During his time as José Mourinho’s Chief Opposition Scout, André Villas-Boas said the following about his head coach and scouting expectations: “Jose is obsessed with detail – He will leave nothing to chance, even if his team are playing the worst side in the league. My work enables Jose to know exactly when a player from the opposition is likely to be at his best or his weakest.”
This article offers an extensive approach to constructing opposition scout reports. Data-driven research, tactical analysis, important questions and suggestions for studying the opposition offer a guide for a comprehensive report. With the research on hand, attention turns to red teaming and presentations.
In this tactical analysis, the topic concerns the interactions of attackers that lead to goals. Since scoring is the most difficult aspect of the game, analyzing and developing a clear understanding of the most effective attacking principles allows teams to improve their shot creation with the personnel available on the wage bill. The full analysis examines five tactical interactions that top clubs use to create more effective attacking moves. This post focuses on the last two, using the half space and vacating key areas.
In this tactical analysis, we’ll investigate the underhanded tactics at play in the age of VAR. Gamesmanship is not dead, but it has certainly evolved, mostly out of necessity. Our topics are tactical fouls and rotating fouls, discovering the “where” of yellow card offenses, finding our modern enforcer, and looking at the impact of simulation. Remember the full article will have much more detail, as well as a section on the usage of screens.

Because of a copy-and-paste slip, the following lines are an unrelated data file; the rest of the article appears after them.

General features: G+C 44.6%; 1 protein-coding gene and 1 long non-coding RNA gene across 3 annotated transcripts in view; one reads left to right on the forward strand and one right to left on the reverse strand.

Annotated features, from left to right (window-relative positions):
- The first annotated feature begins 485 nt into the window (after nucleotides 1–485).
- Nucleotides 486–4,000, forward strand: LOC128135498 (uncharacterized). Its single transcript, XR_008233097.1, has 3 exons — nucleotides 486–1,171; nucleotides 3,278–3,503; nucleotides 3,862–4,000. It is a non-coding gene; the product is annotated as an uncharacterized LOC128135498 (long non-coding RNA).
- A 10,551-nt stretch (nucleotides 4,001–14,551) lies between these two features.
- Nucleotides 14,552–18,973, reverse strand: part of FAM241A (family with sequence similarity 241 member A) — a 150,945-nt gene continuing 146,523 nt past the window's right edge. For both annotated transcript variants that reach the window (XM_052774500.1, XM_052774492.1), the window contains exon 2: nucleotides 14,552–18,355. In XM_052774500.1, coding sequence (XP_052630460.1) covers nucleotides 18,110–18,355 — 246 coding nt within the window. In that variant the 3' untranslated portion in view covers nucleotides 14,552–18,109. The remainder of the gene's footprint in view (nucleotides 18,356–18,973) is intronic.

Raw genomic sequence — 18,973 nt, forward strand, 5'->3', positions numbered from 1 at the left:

Creighton University: An inside look at NCAA Men’s Soccer’s most data-driven team - 2023 Advent Calendar Series
The math should matter, especially for this Creighton team. In an NCAA soccer scene that has been a slow adapter to data analytics, the Creighton coaching staff found their secret weapon. Head coach Johnny Torres wanted something different, something that connected to his love of attacking football and high pressing.
Investing in data analytics was the answer, both for the coaches and the players. “We really wanted to grow the minds of our players. To do that, we motivated them in so many different ways, and a lot of it was through the use of data,” said Reynolds.
Defending against flighted balls and tussling with target men are not new concepts. They’ve been around the game for generations, if not from the start. While the game has evolved, football’s rich history not only points to several great, undersized centerbacks, but also shows us the best centerbacks in the history of the game are considered short.
This tactical analysis goes out to the centerbacks who stand at 186 cm or shorter. We’ll show how top undersized centerbacks in the modern game use their size intelligently, consistently gaining an edge on the opponent.
In a three forward system, teams like Real Madrid like to isolate the wide forwards, enabling them to either run onto a pass sent behind the lines, typically in the half-space, or running at a defender 1v1. With the current Barcelona squad, the front three are very narrow, offering vertical runs and outlets for deep completions and combination play. In either situation, the three forwards are tasked with occupying the entirety of the opposition’s backline.
In a two forward system, the occupation of the opposition’s backline is more targeted. In the majority of these tactical systems, the two forwards look to occupy just the centre-backs. They might position themselves between a centre and outside-back on occasion, but it’s nearly always the central player’s responsibility to pick up the central forward.